"Look, kids, it's the Pentagon!"
6 August 2001
In my bones, I remember what it feels like to have summer in Nebraska. I remember what the heat is like, the humidity, the way all the colors bleach out. Fierce heat. I remember what it's like to stand out in the sudden rainstorms that come in Nebraska in the summer, when the rain pours down in sheets and you can get every inch of you soaked out in the rain. I remember what it's like to stand there with my head back laughing in the rain, and what it's like to stand in the garage with all the garage smells and what it's like to come into the air-conditioned house and towel off my hair so that I don't get too cold too fast.
I remember summer in Minnesota, too, not as deeply, but I do remember. Not as hot, more humid. Slower heat. I remember the smell of green things growing by the lake and the air off the river road at night. I remember how much better Blizzards taste when you sit on the top of a picnic table at the DQ and it's so swelteringly hot that you avoid the metal studs in the picnic table as much as you can. I remember how picking raspberries makes the weather feel ten degrees hotter, and how it's worth it.
I remember summer. Even though here we only have wet and dry, no other seasons.
But I did not remember summer in D.C. I'd been there before, twice, in the summer months. I'd forgotten how thick the air is, how humid it is, how it can be unbearably hot on days when you never see the sun. I'd forgotten how the sun comes up through the haze and looks like a CNN crisis, day six, sunrise over the Pentagon, only it's not piped direct to your living room, it's right there. I forgot all that.
I remember now.
There's a lot of stuff I remember after this weekend. I remember that Michelle and I rub off on each other in ten seconds flat and spend the rest of the weekend being each other's dark side. Or light side. Each other's photo negative. Exactly same, but totally different. I remember that Scott is willing to give people the benefit of the doubt, even when they've given him reason not to, whether that reason was years ago or five minutes ago.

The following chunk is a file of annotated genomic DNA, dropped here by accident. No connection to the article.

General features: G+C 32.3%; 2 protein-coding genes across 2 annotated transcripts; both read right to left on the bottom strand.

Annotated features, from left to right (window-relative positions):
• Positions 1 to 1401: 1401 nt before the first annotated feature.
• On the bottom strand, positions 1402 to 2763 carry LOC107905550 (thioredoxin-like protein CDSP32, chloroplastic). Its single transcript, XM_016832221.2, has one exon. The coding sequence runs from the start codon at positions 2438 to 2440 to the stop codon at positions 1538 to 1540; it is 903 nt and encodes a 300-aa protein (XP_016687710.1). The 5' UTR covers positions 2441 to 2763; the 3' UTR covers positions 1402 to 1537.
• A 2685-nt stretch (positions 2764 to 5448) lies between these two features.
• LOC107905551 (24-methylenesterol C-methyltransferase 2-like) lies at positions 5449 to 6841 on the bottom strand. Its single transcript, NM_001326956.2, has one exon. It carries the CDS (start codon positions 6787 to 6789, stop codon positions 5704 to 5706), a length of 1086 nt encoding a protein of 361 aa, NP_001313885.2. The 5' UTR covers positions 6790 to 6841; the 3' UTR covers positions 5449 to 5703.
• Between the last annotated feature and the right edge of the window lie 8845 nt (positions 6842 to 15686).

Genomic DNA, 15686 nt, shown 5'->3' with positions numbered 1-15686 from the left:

I remember that Ed, even when he has something to say, shuts his mouth entirely when he listens, and that he really listens. I remember that Jen is a fount of interesting questions. I remember that Rachel and I can spend half an hour arguing about an issue we don't really disagree on, fundamentally. And that at the end of that half hour, she can say, "But I don't want to get into a political argument." And really mean it. I remember how easy Aaron is to bedevil, and how much fun. I remember that Nellie isn't all sweetness and light -- but that the sweetness and light she has are genuine.
There's a lot of stuff I tend to forget about the old crowd. Some of it I never knew in college. I never knew Yourchuck could dance. The first wedding we went to, I was absolutely floored watching Marte-girl and Yore dance, because Yore was smooth, and I had just never associated that adjective with him at all. I never talked much to Marte-girl -- I didn't know how much she could make me laugh, back in college. In college, I never wanted to protect Erica. And in college, I almost never got to see Lars be really serious about anything. I knew, somewhere, that he was really serious about the group of us, that our crowd meant something to him. And as serious as he is about keeping all of us in his life, he's a lot more serious about Krissy. In contrast with the frankly goofy associations I have with Lars, it was even more meaningful to watch him put everything he had into his vows and mean every word of them.